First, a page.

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I edited adjoint functor theorem a bit: gave it an Idea-section and a References-section and, believe it or not, a toc.
Then I opened an Examples-section and filled in what I think is an instructive simple example: the right adjoint for a colimit preserving functor on a category of presheaves.
inserted sketch of a proof of the adjoint functor theorem for the solution-set-condition-assumption (following Jaap’s notes)
I am tempted to rewrite the proof a little. I think it’s a little easier than it’s often made to seem.
(1) Let $Y$ be a category. Call a small family of objects $F$ weakly initial if for every object $y$ of $Y$ there exists $x \in F$ and a morphism $f: x \to y$.
(2) Suppose $Y$ has small products. If $F$ is a weakly initial family, then $\prod_{x \in F} x$ is a weakly initial object.
(3) Suppose $Y$ is locally small and small complete. If $x$ is a weakly initial object, then the domain $e$ of the joint equalizer $i: e \to x$ of all arrows $x \to x$ is an initial object. Proof: clearly $e$ is weakly initial. Suppose given an object $y$ and arrows $f, g: e \to y$; we must show $f = g$. Let $j: d \to e$ be the equalizer of $f$ and $g$. There exists an arrow $k: x \to d$. The arrow $i: e \to x$ equalizes $1_x$ and $i j k: x \to x$, so $i j k i = i$. Since $i$ is monic, $j (k i) = 1_e$. Since $j (k i) j = j$ and $j$ is monic, $(k i) j = 1_d$. Hence $j$ is an iso, and therefore $f = g$.
(4) If $D$ is locally small and small-complete and $S: D \to C$ preserves limits, then $c \downarrow S$ is locally small and small complete for every object $c$ of $C$.
(5) If in addition each $c \downarrow S$ has a weakly initial family (solution set condition), then by (2) and (3) each $c \downarrow S$ has an initial object. This restates the condition that $S$ has a left adjoint.
I am tempted to rewrite the proof a little.
Please do!
Okay, I did, and corrected a few errors while I was at it.
Okay, I did,
Thanks, Todd. That’s very nice.
and corrected a few errors while I was at it.
If that includes any serious technical errors le us know which ones, so that we learn something. From looking at “See changes” I see you edited the statement about the adjoint functor theorem for preorders. Is that what you are referring to?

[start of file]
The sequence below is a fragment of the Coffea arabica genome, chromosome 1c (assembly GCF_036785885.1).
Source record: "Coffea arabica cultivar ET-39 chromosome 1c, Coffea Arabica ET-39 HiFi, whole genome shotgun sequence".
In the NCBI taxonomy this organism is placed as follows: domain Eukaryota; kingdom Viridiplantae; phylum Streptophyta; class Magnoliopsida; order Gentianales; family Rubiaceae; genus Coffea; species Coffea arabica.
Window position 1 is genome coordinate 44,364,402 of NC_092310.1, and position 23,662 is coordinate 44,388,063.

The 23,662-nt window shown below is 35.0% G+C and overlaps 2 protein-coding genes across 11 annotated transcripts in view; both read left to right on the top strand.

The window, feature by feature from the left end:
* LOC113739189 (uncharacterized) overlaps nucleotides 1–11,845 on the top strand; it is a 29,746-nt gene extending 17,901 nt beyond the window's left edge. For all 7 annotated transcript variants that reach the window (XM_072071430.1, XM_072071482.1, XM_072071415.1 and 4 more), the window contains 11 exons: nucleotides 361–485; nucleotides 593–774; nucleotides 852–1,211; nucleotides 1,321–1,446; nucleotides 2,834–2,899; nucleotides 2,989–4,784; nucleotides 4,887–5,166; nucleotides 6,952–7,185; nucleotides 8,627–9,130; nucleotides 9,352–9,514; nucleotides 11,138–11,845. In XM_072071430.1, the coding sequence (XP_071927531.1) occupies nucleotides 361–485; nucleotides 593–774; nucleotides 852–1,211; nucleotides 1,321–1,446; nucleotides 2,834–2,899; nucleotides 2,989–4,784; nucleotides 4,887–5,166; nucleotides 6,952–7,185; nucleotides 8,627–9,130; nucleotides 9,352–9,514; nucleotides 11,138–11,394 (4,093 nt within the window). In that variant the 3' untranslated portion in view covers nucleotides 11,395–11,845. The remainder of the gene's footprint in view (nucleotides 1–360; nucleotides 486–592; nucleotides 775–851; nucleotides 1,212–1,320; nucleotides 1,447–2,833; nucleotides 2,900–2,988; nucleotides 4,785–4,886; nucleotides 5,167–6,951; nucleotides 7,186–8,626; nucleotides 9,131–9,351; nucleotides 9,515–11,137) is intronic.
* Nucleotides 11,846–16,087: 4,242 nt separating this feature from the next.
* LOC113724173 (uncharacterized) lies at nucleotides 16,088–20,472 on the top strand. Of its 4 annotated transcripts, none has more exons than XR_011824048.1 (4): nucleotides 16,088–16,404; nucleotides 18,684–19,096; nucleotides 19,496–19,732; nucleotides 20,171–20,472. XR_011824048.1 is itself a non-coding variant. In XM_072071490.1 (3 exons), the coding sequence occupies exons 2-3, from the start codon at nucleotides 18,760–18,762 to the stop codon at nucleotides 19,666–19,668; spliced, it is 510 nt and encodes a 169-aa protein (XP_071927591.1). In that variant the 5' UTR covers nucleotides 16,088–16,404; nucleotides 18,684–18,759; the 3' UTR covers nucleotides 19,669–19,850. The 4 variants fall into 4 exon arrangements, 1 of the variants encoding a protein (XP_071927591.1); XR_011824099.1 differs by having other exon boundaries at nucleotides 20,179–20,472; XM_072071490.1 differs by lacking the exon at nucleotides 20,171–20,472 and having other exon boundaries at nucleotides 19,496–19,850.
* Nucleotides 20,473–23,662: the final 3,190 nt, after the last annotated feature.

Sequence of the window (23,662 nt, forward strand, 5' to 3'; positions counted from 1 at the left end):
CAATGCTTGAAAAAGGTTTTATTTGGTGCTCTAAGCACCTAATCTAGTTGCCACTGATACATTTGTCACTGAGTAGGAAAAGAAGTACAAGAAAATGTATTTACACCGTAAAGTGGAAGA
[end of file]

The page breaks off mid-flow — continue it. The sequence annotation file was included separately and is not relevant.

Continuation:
Nothing too serious. The word ’join’ appeared where it should have been ’meet’, and the precise statement of Freyd’s theorem about small complete preorders was slightly off (referring to the size of the family of objects instead of the family of morphisms).
By the way, I stuck in a little proof of the theorem, but there are some interesting subtleties involved. For example, there is a fairly extensive literature where you can have a small complete non-preorder inside a topos (the internal category of modest sets in the effective topos is an example). More material for the nLab one day.
People often introduce the small complete category in the effective topos by saying “Freyd’s argument carries over to any Grothendieck topos,” but I’ve never understood how. The logic of a Grothendieck topos can be just as intuitionistic as that of the effective topos, no?
Might it have something to do with restrictions on a morphism in a Grothendieck topos to be orthogonal to $2 = 1 + 1$? I seem to have some vague memories that this orthogonal category played an important role in the effective topos. It’s to my dismay that I don’t know this stuff.
At least one of the small complete categories in the effective topos does, I believe, consist of the objects orthogonal to something, possibly 2 (or maybe $\Omega$, or $\nabla 2$?). I have no trouble believing that the particular construction of a small complete category that works in the effective topos couldn’t possibly work in any Grothendieck topos, but how do we know that there could never be any small complete category in a Grothendieck topos?
I asked on MO.
I had added to adjoint functor theorem its statement for locally presentable categories (in the main section) as well as a note on the situation for Grothendieck toposes (in the Examples-section)
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